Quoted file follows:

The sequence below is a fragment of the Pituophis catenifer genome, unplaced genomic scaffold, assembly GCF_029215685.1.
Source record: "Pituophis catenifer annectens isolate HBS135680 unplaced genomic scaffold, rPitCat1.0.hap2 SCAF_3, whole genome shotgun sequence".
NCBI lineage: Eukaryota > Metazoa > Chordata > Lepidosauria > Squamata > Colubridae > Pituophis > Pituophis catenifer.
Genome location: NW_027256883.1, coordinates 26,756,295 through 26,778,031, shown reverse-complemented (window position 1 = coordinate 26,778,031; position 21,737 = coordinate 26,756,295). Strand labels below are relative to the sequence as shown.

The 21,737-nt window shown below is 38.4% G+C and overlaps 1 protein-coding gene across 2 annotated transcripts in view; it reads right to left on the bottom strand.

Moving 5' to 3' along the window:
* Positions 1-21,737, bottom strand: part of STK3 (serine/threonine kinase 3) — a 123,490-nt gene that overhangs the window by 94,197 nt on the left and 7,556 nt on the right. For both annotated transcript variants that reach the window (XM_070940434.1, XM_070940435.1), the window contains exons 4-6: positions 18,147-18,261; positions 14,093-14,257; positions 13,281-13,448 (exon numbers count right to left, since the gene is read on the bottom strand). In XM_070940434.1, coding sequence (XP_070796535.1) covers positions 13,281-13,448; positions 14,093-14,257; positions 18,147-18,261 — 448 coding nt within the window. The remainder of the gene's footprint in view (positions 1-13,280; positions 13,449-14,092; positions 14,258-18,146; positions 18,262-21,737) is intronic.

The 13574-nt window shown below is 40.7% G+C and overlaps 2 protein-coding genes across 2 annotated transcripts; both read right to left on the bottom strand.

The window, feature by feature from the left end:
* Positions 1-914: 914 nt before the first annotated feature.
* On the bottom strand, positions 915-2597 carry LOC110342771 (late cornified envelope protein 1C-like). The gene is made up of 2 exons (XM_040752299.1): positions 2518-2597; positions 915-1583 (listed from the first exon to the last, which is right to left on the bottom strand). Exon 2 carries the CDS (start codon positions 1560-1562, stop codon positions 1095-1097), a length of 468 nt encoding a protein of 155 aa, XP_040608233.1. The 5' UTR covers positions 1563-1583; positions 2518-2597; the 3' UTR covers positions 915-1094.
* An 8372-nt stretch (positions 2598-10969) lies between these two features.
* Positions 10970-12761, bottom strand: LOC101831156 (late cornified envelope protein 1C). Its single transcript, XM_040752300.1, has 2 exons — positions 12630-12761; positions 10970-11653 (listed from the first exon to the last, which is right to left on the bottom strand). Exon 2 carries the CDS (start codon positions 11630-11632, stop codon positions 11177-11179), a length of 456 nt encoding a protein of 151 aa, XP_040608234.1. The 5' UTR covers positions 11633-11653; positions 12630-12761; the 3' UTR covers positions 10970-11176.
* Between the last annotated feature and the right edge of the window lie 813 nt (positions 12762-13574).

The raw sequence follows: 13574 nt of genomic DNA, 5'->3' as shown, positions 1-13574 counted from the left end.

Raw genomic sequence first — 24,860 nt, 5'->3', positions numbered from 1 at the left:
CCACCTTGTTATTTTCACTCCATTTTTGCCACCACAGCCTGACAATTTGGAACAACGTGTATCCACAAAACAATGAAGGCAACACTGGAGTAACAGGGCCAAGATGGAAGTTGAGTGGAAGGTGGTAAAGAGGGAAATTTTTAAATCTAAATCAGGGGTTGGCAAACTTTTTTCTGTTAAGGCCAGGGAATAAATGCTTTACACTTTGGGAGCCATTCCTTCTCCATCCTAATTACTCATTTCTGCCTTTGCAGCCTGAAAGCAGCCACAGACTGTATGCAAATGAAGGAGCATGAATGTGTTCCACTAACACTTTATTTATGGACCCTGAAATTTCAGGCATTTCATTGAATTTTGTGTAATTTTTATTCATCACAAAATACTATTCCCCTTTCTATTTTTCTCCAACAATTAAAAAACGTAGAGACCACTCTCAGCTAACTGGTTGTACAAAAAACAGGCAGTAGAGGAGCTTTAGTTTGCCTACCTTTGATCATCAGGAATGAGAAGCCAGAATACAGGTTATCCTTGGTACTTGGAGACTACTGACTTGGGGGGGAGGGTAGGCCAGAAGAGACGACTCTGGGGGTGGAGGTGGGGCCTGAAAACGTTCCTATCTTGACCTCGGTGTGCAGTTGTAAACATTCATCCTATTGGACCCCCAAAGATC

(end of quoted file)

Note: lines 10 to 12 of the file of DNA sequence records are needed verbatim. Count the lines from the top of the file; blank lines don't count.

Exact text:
* Positions 1-914: 914 nt before the first annotated feature.
* On the bottom strand, positions 915-2597 carry LOC110342771 (late cornified envelope protein 1C-like). The gene is made up of 2 exons (XM_040752299.1): positions 2518-2597; positions 915-1583 (listed from the first exon to the last, which is right to left on the bottom strand). Exon 2 carries the CDS (start codon positions 1560-1562, stop codon positions 1095-1097), a length of 468 nt encoding a protein of 155 aa, XP_040608233.1. The 5' UTR covers positions 1563-1583; positions 2518-2597; the 3' UTR covers positions 915-1094.
* An 8372-nt stretch (positions 2598-10969) lies between these two features.